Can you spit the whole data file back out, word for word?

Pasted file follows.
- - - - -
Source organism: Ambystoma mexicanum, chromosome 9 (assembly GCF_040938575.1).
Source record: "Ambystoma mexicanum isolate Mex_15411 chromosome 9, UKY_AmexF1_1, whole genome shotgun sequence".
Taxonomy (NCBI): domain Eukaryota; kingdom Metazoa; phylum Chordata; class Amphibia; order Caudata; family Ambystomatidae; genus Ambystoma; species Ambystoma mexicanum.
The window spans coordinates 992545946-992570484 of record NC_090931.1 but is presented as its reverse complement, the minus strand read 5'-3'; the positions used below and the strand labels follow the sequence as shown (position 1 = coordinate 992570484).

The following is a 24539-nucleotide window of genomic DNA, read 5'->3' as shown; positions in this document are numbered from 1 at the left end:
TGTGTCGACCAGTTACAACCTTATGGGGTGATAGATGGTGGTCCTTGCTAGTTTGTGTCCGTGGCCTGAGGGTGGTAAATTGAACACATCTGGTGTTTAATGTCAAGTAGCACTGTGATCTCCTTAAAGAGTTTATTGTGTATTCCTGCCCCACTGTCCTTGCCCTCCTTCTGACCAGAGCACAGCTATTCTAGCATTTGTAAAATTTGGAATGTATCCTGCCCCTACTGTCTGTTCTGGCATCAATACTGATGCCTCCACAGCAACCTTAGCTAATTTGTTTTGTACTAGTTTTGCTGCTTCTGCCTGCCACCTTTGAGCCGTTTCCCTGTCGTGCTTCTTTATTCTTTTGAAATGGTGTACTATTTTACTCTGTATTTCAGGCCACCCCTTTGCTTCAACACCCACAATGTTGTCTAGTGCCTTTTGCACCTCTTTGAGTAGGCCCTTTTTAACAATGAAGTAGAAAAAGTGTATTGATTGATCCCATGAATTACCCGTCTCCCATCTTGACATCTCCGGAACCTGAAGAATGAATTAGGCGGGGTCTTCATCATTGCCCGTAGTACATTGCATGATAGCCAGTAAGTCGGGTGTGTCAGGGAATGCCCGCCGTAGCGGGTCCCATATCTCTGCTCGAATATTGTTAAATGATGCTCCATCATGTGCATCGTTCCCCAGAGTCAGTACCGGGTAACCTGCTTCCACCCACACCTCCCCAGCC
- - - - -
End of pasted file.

Source organism: Ambystoma mexicanum, chromosome 9 (assembly GCF_040938575.1).
Source record: "Ambystoma mexicanum isolate Mex_15411 chromosome 9, UKY_AmexF1_1, whole genome shotgun sequence".
Taxonomy (NCBI): domain Eukaryota; kingdom Metazoa; phylum Chordata; class Amphibia; order Caudata; family Ambystomatidae; genus Ambystoma; species Ambystoma mexicanum.
The window spans coordinates 992545946-992570484 of record NC_090931.1 but is presented as its reverse complement, the minus strand read 5'-3'; the positions used below and the strand labels follow the sequence as shown (position 1 = coordinate 992570484).

The following is a 24539-nucleotide window of genomic DNA, read 5'->3' as shown; positions in this document are numbered from 1 at the left end:
TGTGTCGACCAGTTACAACCTTATGGGGTGATAGATGGTGGTCCTTGCTAGTTTGTGTCCGTGGCCTGAGGGTGGTAAATTGAACACATCTGGTGTTTAATGTCAAGTAGCACTGTGATCTCCTTAAAGAGTTTATTGTGTATTCCTGCCCCACTGTCCTTGCCCTCCTTCTGACCAGAGCACAGCTATTCTAGCATTTGTAAAATTTGGAATGTATCCTGCCCCTACTGTCTGTTCTGGCATCAATACTGATGCCTCCACAGCAACCTTAGCTAATTTGTTTTGTACTAGTTTTGCTGCTTCTGCCTGCCACCTTTGAGCCGTTTCCCTGTCGTGCTTCTTTATTCTTTTGAAATGGTGTACTATTTTACTCTGTATTTCAGGCCACCCCTTTGCTTCAACACCCACAATGTTGTCTAGTGCCTTTTGCACCTCTTTGAGTAGGCCCTTTTTAACAATGAAGTAGAAAAAGTGTATTGATTGATCCCATGAATTACCCGTCTCCCATCTTGACATCTCCGGAACCTGAAGAATGAATTAGGCGGGGTCTTCATCATTGCCCGTAGTACATTGCATGATAGCCAGTAAGTCGGGTGTGTCAGGGAATGCCCGCCGTAGCGGGTCCCATATCTCTGCTCGAATATTGTTAAATGATGCTCCATCATGTGCATCGTTCCCCAGAGTCAGTACCGGGTAACCTGCTTCCACCCACACCTCCCCAGCC